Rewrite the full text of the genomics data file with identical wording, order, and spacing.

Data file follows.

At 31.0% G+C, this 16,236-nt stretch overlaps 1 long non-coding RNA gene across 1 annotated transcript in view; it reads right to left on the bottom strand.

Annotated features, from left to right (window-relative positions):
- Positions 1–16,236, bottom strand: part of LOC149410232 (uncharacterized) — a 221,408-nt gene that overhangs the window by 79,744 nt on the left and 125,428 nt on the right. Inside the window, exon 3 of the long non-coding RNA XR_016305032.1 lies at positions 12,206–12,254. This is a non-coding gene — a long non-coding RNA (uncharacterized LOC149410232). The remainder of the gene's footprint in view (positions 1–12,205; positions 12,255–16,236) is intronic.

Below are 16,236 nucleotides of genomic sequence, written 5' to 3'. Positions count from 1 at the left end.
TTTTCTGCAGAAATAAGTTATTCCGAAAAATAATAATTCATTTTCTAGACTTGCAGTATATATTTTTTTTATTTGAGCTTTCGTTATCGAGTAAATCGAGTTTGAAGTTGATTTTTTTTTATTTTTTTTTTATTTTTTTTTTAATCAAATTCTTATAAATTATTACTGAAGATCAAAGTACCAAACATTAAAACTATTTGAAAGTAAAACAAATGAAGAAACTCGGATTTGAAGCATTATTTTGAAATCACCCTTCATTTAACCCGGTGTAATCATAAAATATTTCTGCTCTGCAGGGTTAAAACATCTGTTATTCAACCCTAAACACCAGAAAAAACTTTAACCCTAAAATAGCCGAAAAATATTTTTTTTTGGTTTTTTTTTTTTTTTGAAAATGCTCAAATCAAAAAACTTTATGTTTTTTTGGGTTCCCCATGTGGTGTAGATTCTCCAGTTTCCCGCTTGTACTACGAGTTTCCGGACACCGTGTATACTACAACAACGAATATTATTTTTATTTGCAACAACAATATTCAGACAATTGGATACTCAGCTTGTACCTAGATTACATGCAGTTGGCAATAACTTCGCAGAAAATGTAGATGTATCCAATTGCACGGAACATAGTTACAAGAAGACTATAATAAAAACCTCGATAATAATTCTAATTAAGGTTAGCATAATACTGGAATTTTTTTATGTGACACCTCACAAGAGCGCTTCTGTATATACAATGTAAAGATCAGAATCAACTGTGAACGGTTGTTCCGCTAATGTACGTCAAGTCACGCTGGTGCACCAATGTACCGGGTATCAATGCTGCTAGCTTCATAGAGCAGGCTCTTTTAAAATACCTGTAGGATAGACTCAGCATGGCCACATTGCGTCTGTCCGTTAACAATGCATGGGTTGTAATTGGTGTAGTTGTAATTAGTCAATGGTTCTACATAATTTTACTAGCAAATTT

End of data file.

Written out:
At 31.0% G+C, this 16,236-nt stretch overlaps 1 long non-coding RNA gene across 1 annotated transcript in view; it reads right to left on the bottom strand.

Annotated features, from left to right (window-relative positions):
- Positions 1–16,236, bottom strand: part of LOC149410232 (uncharacterized) — a 221,408-nt gene that overhangs the window by 79,744 nt on the left and 125,428 nt on the right. Inside the window, exon 3 of the long non-coding RNA XR_016305032.1 lies at positions 12,206–12,254. This is a non-coding gene — a long non-coding RNA (uncharacterized LOC149410232). The remainder of the gene's footprint in view (positions 1–12,205; positions 12,255–16,236) is intronic.

Below are 16,236 nucleotides of genomic sequence, written 5' to 3'. Positions count from 1 at the left end.
TTTTCTGCAGAAATAAGTTATTCCGAAAAATAATAATTCATTTTCTAGACTTGCAGTATATATTTTTTTTATTTGAGCTTTCGTTATCGAGTAAATCGAGTTTGAAGTTGATTTTTTTTTATTTTTTTTTTATTTTTTTTTTAATCAAATTCTTATAAATTATTACTGAAGATCAAAGTACCAAACATTAAAACTATTTGAAAGTAAAACAAATGAAGAAACTCGGATTTGAAGCATTATTTTGAAATCACCCTTCATTTAACCCGGTGTAATCATAAAATATTTCTGCTCTGCAGGGTTAAAACATCTGTTATTCAACCCTAAACACCAGAAAAAACTTTAACCCTAAAATAGCCGAAAAATATTTTTTTTTGGTTTTTTTTTTTTTTTGAAAATGCTCAAATCAAAAAACTTTATGTTTTTTTGGGTTCCCCATGTGGTGTAGATTCTCCAGTTTCCCGCTTGTACTACGAGTTTCCGGACACCGTGTATACTACAACAACGAATATTATTTTTATTTGCAACAACAATATTCAGACAATTGGATACTCAGCTTGTACCTAGATTACATGCAGTTGGCAATAACTTCGCAGAAAATGTAGATGTATCCAATTGCACGGAACATAGTTACAAGAAGACTATAATAAAAACCTCGATAATAATTCTAATTAAGGTTAGCATAATACTGGAATTTTTTTATGTGACACCTCACAAGAGCGCTTCTGTATATACAATGTAAAGATCAGAATCAACTGTGAACGGTTGTTCCGCTAATGTACGTCAAGTCACGCTGGTGCACCAATGTACCGGGTATCAATGCTGCTAGCTTCATAGAGCAGGCTCTTTTAAAATACCTGTAGGATAGACTCAGCATGGCCACATTGCGTCTGTCCGTTAACAATGCATGGGTTGTAATTGGTGTAGTTGTAATTAGTCAATGGTTCTACATAATTTTACTAGCAAATTT